Elected Council delays work on ATR process for transfer of Burtch lands

Six Nations Elected Council has deferred moving forward with the transfer of the Burtch lands under the federal Additions to Reserve process until it consults with the community.

Lonny Bomberry, Six Nations Director of Lands and Resources, sought council approval to begin work on the additions to reserve (ATR) process at Monday’s Political Liaison meeting but given the current climate of Six Nations’ land rights, SNGR Elected Council deferred moving forward with the process.

Councillor Wendy Johnson said the Haudenosaunee Confederacy Chiefs Council and the community should be consulted on the Burtch property as Six Nations goes into its sixth month of reclaiming a parcel of land in Caledonia known as ‘Land Back Lane’, the site of the halted McKenzie Meadows housing development project. A number of Six Nations people and allies continue to maintain a presence on the property after stopping construction on July 19, 2020.

“We have so much going on with regard to land,” said Coun. Johnson. “We would like to have some discussion with the Haudenosaunee Confederacy and all the people with Land Back Lane. I wouldn’t want to be in a situation where we go forward and do something and other people have concerns with it.”

The 380-acre Burtch property is the site of a former correctional facility just outside the reserve in the hamlet of Mount Pleasant. The federal government agreed to transfer the land back to Six Nations outside the auspices of SNGR after negotiations with the Haudenosaunee Confederacy Chiefs Council (HCCC) in 2006. The Additions to Reserve process (ATR) would see the land become part of the existing Six Nations reserve and become Crown land.

For the past 15 years, the Burtch land transfer has been mired in controversy, as SNGR and the HCCC remain at odds over who has rights to the property.

The land has been sitting in a numbered corporation controlled by SNGR since 2017.

“That’s how the title is being held,” said Bomberry. “We have a bit of a torturous history with respect to the property.”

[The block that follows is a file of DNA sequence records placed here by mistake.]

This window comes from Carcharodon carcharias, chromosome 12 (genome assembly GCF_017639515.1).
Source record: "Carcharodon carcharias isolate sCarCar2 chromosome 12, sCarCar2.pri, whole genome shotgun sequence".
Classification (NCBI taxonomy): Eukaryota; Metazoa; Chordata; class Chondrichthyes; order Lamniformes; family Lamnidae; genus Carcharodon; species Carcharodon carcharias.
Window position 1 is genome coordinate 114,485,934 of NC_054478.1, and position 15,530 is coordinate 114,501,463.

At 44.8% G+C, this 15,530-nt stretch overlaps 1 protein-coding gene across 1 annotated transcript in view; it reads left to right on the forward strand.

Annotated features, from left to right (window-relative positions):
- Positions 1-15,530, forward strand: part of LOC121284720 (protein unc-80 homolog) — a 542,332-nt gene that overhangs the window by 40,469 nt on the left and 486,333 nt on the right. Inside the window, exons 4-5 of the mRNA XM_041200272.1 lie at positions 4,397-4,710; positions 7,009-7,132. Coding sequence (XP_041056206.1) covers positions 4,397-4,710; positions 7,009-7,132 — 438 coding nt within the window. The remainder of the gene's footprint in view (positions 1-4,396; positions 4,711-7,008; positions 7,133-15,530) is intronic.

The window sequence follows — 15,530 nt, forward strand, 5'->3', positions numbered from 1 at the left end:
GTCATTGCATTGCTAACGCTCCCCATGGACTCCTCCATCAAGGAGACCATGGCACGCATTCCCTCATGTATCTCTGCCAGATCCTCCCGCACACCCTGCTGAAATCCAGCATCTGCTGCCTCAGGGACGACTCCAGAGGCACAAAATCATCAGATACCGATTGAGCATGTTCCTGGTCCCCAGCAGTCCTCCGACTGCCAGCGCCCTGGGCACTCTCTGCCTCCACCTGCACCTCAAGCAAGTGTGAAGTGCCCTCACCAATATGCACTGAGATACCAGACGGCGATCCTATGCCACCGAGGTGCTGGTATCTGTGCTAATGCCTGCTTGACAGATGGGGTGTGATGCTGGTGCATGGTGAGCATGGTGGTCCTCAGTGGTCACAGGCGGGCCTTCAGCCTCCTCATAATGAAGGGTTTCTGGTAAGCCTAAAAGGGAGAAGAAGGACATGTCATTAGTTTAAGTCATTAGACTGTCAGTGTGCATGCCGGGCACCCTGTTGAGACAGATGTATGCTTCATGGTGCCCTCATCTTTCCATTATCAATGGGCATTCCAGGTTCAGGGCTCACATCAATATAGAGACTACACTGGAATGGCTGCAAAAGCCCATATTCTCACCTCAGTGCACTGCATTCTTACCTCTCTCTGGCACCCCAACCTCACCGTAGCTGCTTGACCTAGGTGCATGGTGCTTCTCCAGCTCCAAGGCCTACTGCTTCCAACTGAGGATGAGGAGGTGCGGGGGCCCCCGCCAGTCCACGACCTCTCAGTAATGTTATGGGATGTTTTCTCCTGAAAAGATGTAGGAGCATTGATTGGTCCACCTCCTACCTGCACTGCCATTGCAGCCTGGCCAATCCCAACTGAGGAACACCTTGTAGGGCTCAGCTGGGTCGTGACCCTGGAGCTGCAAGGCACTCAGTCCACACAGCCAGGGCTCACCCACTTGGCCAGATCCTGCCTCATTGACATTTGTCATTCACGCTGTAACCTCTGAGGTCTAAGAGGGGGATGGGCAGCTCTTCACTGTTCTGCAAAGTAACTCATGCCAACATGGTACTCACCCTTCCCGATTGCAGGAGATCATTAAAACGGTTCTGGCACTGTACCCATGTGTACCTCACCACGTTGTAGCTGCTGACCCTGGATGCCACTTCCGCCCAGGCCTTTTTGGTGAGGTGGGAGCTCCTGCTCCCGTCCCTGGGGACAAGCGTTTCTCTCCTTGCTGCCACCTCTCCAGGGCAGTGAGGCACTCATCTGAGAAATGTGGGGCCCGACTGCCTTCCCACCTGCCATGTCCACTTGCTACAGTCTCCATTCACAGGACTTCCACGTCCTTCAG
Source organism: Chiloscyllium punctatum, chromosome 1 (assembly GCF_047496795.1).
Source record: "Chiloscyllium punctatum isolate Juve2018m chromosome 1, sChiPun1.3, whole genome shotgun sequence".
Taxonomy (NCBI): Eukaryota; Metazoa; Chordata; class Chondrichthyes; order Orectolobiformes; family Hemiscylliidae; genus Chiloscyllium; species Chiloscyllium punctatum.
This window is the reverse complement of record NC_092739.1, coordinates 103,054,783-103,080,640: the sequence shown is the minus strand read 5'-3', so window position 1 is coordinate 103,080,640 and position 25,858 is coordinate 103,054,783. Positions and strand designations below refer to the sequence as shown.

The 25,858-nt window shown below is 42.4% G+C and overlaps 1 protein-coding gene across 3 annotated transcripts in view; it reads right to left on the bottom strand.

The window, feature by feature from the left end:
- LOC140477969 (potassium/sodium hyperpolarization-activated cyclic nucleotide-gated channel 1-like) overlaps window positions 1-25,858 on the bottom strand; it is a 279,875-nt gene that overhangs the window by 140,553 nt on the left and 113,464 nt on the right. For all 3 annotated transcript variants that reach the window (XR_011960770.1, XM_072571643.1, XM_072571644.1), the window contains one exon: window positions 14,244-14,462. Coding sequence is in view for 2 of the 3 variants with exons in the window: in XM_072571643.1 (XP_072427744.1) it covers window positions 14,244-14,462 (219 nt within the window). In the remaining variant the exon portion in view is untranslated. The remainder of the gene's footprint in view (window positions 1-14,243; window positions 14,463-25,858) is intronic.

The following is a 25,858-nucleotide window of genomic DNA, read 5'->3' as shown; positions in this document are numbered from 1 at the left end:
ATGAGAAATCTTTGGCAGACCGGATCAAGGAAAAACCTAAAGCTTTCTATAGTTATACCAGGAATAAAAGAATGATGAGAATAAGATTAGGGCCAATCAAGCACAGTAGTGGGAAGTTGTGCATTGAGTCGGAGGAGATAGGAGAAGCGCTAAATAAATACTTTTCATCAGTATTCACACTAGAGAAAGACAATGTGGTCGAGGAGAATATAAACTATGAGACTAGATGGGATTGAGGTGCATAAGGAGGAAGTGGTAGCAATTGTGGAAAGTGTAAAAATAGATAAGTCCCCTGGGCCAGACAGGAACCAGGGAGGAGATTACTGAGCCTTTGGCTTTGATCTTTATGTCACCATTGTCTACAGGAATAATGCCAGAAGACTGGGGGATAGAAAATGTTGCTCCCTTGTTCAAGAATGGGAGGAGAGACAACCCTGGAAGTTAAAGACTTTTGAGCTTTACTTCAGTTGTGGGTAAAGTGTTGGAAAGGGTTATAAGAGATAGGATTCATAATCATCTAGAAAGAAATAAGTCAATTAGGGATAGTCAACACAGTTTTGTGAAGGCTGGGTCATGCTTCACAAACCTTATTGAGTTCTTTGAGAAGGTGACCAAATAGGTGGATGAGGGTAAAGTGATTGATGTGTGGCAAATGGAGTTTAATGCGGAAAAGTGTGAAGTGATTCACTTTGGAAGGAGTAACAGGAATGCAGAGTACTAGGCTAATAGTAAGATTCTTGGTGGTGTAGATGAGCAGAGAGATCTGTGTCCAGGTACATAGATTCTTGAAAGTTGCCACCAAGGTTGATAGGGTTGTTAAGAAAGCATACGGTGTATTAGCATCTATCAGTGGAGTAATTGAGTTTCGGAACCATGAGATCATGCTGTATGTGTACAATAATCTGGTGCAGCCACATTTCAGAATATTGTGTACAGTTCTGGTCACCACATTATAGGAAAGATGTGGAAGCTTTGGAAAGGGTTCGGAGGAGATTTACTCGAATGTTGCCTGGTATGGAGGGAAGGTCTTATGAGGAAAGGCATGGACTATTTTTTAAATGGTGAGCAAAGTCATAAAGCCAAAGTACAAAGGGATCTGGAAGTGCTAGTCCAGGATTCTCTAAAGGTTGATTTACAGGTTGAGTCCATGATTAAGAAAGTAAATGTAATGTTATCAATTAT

In 2017, the Elected Council sought an injunction against a Six Nations farmer, Kris Hill, who, Bomberry said, farmed the land, “without our permission” despite the HCCC providing Hill with a lease to plant crops on the property.

“We need to start the process of getting the land added to the reserve,” said Bomberry. He said the ATR process has been simplified, allowing the land to be transferred to a reserve by the Ministry of Indigenous Affairs, “without having to go through cabinet and getting approved there.”

Bomberry asked for a resolution to get the process started but elected council was split on the decision.

Coun. Johnson asked if the HCCC or community has been consulted. Bomberry said they haven’t.

Coun. Nathan Wright agreed with Coun. Johnson.

“Land rights issues are top of mind of the majority of our community members right now,” he said. “I think it’s important we bring the community along.”

He added that the community should also be informed how the ATR process works.

Coun. Helen Miller said some people “want nothing to do with the government” or the ATR process.

“They want the land back the way it was taken 200 years ago. They don’t stop to think the added to reserve process gets rid of the taxes. If we don’t add it to the reserve, council has to pay tax.”

She said council currently has an agreement with the government not to pay taxes on the property.

Bomberry said it’s a 20-year indemnity agreement not to pay taxes that expires in 17 years.

“If we were to take Burtch over completely without adding it to the reserve, then we’d have to eventually start paying taxes,” said Coun. Miller. “If they want us to take over land and pay tax on it, fine. That has to be agreed by the community. That’s the communication part that we have to do.”

Coun. Melba Thomas said the HCCC should be consulted. She recommended not moving forward with the ATR just yet. Thomas lauded elected councillors who have been meeting with community members at Land Back Lane and the Six by Six site (at the corner of Hwy. 6 and Sixth Line Road) where community members have also maintained a presence since August 2020. The Six by Six site has been touted as a safety zone for those at the Land Back Lane site, which sits across the street.

“This is a big-ticket item that should be discussed not only with the community but with the Confederacy as a governance body, also,” said Coun. Thomas. “That is my concern with moving forward.”

Elected Chief Mark Hill said council sent a letter recently to the HCCC but haven’t heard back and the Burtch lands should be discussed between the two councils.

SNGR agreed to defer the Burtch ATR process. Opposed were Coun. Miller, Coun. Kerry Bomberry, and Coun. Hazel Johnson.

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